Henry Francis du Pont loved golf so much, he built his own course, and it’s still one of the best.
Famed golf course architect Dick Wilson had barely finished building a new course at Wilmington Country Club in 1964, where the BMW PGA Championship will be played in August, when he got to work on his next project: expansion of the course right next door, at Winterthur. Once called the most exclusive golf course in the country, its lone member for the prior 30-plus years was Henry Francis du Pont.
Though a renowned horticulturist who created a world-class naturalistic garden, as well as the country’s foremost authority on American decorative arts and founder of Winterthur Museum, du Pont also loved a good round of golf as much as the next guy. So in 1928, he asked New York golf architect Devereux Emmet to build him his very own 10-hole, 17-tee course on 160 acres of his vast property.
Completed in February 1929 at a cost of $59,000, the course opened with a family party in June 1929. From then on, du Pont played almost every other day while home at Winterthur. On weekends, he regularly hosted 18 to 20 golfing guests—Vanderbilts, Kelloggs, Auchinschlosses, and others. Estate employees worked as caddies. As he played on Sundays, du Pont often listened to live concerts from the Metropolitan Opera, blasted from a powerful tower in Azalea Woods.
Du Pont also hired his own personal pro, Percy Vickers. In the late 1920s, du Pont had taken lessons from Vickers at an indoor golf school in New York City. When Vickers later signaled that he was looking for a new gig, du Pont hired him right away. He so esteemed Vickers’s service as a coach and greenskeeper that he made him one of the highest-paid of the 250 employees at Winterthur. Their relationship lasted 40 years, until du Pont’s passing in 1969.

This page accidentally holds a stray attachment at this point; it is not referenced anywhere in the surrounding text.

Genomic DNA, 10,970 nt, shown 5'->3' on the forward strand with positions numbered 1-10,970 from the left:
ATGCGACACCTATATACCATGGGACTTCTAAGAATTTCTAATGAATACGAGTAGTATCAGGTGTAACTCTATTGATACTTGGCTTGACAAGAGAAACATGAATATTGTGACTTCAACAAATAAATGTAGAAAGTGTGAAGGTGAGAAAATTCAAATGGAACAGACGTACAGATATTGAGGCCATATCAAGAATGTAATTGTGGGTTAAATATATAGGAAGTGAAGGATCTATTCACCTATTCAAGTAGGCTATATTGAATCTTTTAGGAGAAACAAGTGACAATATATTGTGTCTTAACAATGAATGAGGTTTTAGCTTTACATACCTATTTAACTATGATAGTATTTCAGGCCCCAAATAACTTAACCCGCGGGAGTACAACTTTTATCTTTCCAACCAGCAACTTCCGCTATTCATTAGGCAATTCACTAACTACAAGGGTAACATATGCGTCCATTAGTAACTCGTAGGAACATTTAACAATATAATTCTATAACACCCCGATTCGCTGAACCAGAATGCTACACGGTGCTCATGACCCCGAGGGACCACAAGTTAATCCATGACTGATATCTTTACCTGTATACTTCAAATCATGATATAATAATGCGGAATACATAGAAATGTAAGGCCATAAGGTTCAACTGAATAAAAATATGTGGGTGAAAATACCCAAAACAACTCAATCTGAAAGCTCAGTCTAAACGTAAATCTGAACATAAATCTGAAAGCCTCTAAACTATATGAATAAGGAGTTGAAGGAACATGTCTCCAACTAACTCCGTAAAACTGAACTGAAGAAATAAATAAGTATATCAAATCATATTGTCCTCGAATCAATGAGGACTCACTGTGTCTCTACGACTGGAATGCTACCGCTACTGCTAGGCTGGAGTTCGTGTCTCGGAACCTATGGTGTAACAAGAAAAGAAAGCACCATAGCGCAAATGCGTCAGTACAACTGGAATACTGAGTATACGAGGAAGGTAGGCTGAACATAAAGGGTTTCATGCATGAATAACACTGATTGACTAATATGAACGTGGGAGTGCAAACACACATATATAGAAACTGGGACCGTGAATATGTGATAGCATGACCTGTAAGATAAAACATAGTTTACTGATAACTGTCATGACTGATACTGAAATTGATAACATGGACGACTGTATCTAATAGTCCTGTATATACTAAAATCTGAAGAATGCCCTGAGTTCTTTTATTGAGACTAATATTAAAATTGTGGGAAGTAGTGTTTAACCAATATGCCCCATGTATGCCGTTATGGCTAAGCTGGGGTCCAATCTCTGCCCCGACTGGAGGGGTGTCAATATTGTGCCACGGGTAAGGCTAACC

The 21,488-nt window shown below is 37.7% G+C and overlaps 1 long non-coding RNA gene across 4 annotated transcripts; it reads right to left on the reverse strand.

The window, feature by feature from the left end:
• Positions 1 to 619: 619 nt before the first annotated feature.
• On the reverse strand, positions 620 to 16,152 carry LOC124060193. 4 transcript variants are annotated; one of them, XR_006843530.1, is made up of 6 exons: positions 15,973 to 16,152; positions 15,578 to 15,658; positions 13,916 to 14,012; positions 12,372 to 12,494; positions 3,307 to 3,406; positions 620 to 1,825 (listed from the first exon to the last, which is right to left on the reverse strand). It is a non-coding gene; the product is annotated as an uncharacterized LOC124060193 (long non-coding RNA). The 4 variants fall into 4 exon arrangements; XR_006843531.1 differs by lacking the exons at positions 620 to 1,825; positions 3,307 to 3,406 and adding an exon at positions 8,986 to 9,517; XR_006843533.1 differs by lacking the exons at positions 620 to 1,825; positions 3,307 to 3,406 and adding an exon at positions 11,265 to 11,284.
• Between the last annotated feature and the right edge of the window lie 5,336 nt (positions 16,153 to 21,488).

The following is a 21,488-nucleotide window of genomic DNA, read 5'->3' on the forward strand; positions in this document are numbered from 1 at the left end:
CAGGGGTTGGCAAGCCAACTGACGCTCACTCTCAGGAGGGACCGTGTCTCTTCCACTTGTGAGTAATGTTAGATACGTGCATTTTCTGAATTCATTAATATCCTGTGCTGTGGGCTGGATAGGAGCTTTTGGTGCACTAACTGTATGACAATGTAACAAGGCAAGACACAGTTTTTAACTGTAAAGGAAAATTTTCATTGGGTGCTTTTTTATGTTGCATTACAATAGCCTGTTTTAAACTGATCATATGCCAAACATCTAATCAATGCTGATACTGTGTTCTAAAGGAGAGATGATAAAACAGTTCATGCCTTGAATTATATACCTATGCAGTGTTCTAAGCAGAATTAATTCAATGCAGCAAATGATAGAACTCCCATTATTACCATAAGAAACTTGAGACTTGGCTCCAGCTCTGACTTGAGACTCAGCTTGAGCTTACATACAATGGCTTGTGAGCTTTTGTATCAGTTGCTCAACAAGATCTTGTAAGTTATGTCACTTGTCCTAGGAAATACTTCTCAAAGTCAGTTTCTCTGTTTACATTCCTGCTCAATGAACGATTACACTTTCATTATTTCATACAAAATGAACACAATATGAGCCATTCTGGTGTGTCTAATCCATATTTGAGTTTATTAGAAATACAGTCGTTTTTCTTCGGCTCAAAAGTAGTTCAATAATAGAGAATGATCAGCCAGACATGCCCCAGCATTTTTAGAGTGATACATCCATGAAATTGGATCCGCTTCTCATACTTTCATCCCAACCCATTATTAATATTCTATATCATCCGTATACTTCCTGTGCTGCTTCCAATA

In 1964, he told a local sports reporter, “I still like to play. I’m not interested in scoring—I know my limitations. I’m happy to just finish a round and enjoy the exercise.” He even hit an ace once, earning him membership in the PGA Hole-In-One Club in 1941.
Du Pont claimed to have no idea what his best score was, though Vickers placed the 84-year-old at an average in the low 90s. “And he walks all the time,” Vickers told the newspaper. “No carts for him…I just try to keep him swinging right, and he amazes me. I’ll be glad if I’m swinging at all, at his age.”
In light of du Pont’s advancing age, a cousin, convinced there was a need for a private golf-only club, proposed building an 18-hole course that incorporated the Winterthur track. Another cousin provided some of her adjacent property for the project, making the total size 300 acres. Dick Wilson was hired to design the new course.
When completed, Vickers rated it “maybe six strokes harder than the Old Wilmington Country Club course” (now the club’s South Course, where the BMW Championship will be played). A player noted, “You need to hit every club in your bag to play here.”
Du Pont proposed naming the club after Antoine Bidermann, son-in-law of the DuPont Co. founder, a company executive, and the original owner of the Winterthur house and property. A farmhouse and barn on the estate were converted to a clubhouse and shop. Thus, Bidermann Golf Club was born.
Today, with about 200 members, Bidermann is still exclusive. It sees about 8,000 rounds a year on its par-72, 6,421 yards of play, according to top100golfcourses.com, and it is considered a design masterpiece.
“The Bidermann people are getting a lovely, exacting course,” Vickers told the paper in 1964—one that is slightly hillier than the course at Wilmington Country Club, which was once part of the Winterthur estate. A Bidermann club member once wrote, “By listening to the land, Wilson fashioned a design that would challenge, even inspire, the best players, yet one a 12-handicap could, indeed, still be charmed by.”